I think we can all assume that everyone posting here is a wood worker who reads – FWW, FHB, books, and even directions. We, as a whole, understand the inherent dangers that come with woodworking.
While lawyers from the insurance company and manufacturers are getting rich, where is the employer’s lawyer? We hear about the two big parties involved; that is, the insurance and manufacturing company (the ones with money), but not as much about the one that had direct supervision over the injured. Did Oscar remove the guards without the employer’s knowledge? We have read in past stories about the lack of training Oscar received. With the web being so accessible - PDF documents with operating instructions (in many different languages) are readily available. There simply is no excuse for this lack of training.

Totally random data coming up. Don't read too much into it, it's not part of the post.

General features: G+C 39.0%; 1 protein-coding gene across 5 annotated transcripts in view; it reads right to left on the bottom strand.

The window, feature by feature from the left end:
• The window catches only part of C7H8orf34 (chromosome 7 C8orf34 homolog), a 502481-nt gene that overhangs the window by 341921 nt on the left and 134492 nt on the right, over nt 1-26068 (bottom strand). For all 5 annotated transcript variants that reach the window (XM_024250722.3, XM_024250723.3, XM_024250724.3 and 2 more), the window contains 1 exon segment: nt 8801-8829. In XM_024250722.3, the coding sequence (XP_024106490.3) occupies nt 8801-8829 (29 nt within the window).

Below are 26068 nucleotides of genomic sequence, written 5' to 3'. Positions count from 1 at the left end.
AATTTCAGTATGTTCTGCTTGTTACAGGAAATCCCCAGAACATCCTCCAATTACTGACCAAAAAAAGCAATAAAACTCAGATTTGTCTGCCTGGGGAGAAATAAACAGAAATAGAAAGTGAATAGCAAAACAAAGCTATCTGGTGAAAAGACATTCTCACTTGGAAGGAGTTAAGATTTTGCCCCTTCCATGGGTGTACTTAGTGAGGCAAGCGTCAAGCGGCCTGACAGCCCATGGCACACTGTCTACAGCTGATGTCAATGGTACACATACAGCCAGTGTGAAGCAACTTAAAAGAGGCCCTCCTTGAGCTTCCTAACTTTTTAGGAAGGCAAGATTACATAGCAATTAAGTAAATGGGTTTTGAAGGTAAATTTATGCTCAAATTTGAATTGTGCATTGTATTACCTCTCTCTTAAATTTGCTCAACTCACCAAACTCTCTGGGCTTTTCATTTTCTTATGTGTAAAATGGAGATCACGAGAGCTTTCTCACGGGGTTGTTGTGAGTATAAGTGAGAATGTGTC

I see some issues. 1) The saw manufactures will all beat a path to saw stop. 2) Everyone will now be even more reckless because the have a "Blade Break" to save their ass. Tools are dangerous, woodworking can be dangerous. If you choose one or both of those options you will be subject to dangers. It is you who is needs to deal with (be following proper procedures) the dangers. A portable table saw (like the one in the picture) is more dangerous than a shop model (cabinet saw). The direct drive and lack of horsepower makes the saw more likely to cause injury (my opinion. I have never seen a portable saw with the safety equipment AFTER be puchased. I have had comments made because I set-up a make shift finger board and pushstick on a jobsite that I needed to use the company tablesaw (a portable) In the end all manufactures need to sell a product with reasonable safety equipment. It is the end user who needs to be responsible fo the use of the safety equipment and following procedure.
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